Workplace Democracy: A Passing Phase?

By Ritzky, Garry M. | Personnel Journal, June 1994 | Go to article overview

Workplace Democracy: A Passing Phase?


Ritzky, Garry M., Personnel Journal


FOR MOST AMERICANS, EMPLOYMENT HAS become a political experience in which an individual's decision to hold on to or give up power can affect quality of life. This often can't be said about world politics. In that arena, issues are so complicated that most people don't feel they have any answers, and besides, who would listen if they did. Also, local, national and international issues often appear out of reach, but the workplace isn't. At work, we can--by our own actions--improve lifestyles.

For many, the workplace is what's left of the Jeffersonian town meeting, a place where democracy still can thrive. In our increasingly capitalistic, Franklinian world in which "a stitch in time saves nine" and "the early bird gets the worm." this democratization of the workplace is a fabulously American idea.

However, even in this democratic workplace, life isn't idyllic. A tough challenge lies ahead: In a universally capitalistic world, how can we compete in the most efficient and productive way given our highly individualistic and legalistic style of democracy?

CURRENT WORKPLACE DEMOCRACY IMPEDES RATHER THAN ENCOURAGES BUSINESS. Our workplace democracy is characterized by lawyers and legalisms. With increasing employment regulation, layers are replacing union stewards, and the workplace is being ruled by laws, not individuals. The human tendency toward subjective, emotional responses is being replaced by less human but more democratic policies.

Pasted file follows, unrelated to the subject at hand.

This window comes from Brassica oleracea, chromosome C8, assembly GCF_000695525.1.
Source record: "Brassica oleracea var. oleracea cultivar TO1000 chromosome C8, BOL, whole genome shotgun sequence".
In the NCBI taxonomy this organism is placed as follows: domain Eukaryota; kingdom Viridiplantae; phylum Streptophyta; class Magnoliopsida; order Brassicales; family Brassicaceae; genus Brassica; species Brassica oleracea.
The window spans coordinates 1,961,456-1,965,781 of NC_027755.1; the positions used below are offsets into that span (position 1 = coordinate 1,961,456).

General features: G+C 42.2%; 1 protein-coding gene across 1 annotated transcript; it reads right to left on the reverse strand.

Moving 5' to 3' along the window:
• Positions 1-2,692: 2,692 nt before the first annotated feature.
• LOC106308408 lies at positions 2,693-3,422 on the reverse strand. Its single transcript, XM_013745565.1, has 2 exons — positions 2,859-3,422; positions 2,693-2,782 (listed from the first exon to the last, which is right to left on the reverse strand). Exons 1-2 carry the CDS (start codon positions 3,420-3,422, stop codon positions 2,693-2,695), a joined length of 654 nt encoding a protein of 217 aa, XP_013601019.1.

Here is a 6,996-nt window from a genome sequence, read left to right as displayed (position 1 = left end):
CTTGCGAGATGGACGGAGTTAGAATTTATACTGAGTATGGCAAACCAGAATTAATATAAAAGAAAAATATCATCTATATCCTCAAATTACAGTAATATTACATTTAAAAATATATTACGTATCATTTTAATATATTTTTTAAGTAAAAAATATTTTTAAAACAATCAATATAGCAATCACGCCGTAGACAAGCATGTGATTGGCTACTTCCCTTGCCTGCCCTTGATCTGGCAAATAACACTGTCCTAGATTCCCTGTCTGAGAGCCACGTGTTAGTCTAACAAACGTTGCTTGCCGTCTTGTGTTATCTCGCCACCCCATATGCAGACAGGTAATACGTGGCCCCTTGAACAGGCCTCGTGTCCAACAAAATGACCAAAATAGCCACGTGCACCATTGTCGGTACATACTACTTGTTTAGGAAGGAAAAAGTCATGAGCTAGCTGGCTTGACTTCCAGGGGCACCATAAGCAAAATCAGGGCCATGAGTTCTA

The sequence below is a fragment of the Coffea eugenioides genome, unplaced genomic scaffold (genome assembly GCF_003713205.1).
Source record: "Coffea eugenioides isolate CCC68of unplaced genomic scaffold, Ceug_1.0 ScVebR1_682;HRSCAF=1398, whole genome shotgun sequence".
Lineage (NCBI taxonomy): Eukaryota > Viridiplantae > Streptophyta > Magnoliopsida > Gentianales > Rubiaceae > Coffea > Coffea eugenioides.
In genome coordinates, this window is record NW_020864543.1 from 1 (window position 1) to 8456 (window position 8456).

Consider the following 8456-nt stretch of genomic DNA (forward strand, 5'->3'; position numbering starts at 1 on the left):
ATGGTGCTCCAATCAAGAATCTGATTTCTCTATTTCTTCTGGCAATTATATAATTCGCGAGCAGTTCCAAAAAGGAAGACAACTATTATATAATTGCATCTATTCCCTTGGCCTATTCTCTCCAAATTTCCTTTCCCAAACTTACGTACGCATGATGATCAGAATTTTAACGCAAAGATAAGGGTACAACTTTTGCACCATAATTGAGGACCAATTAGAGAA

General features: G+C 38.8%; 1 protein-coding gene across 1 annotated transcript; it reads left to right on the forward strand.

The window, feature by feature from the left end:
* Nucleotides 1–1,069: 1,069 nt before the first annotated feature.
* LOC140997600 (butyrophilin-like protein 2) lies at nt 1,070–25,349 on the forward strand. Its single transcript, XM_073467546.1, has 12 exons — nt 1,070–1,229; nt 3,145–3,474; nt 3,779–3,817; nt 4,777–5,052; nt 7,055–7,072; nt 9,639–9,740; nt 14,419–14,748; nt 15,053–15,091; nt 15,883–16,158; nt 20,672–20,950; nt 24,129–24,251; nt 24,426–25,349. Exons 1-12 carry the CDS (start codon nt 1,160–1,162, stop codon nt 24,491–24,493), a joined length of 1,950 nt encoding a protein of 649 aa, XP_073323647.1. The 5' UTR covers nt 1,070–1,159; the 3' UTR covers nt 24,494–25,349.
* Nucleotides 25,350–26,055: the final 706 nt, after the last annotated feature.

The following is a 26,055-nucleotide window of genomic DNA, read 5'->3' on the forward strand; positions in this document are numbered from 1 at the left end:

The good news is: Democracy exists. The bad news is: It's a sterile, legalistic democracy that gives protected groups leverage against good old boy networks, but makes it difficult for employers to get rid of loafers.

We truly could be on the threshold of an interdependent world in which the United Nations acts as an administrative assistant, implementing policy as well as mediating disputes. Under this scenario, over-capacity will keep plenty of inexpensive, imported goods on U.S. shelves. Third-world rivers, air and soil will absorb the contaminants of low-cost production. The United States won't make any serious attempts to become energy independent or, for that matter, independent at all. Instead, our country may remain highly regulated, making it almost impossible for business to compete in the global marketplace. The only chance of success will be to continue to move from what Secretary of Labor Robert Reich describes as "high-volume" production to such "high-value" goods as computer technology, information engineering and architecture. In other areas, the United States will suffer because of high prices caused by regulation. To survive, companies such as the one I work for, which moves oil drilling rigs and natural gas compressors across the nation, are selling their equipment to foreign countries. …

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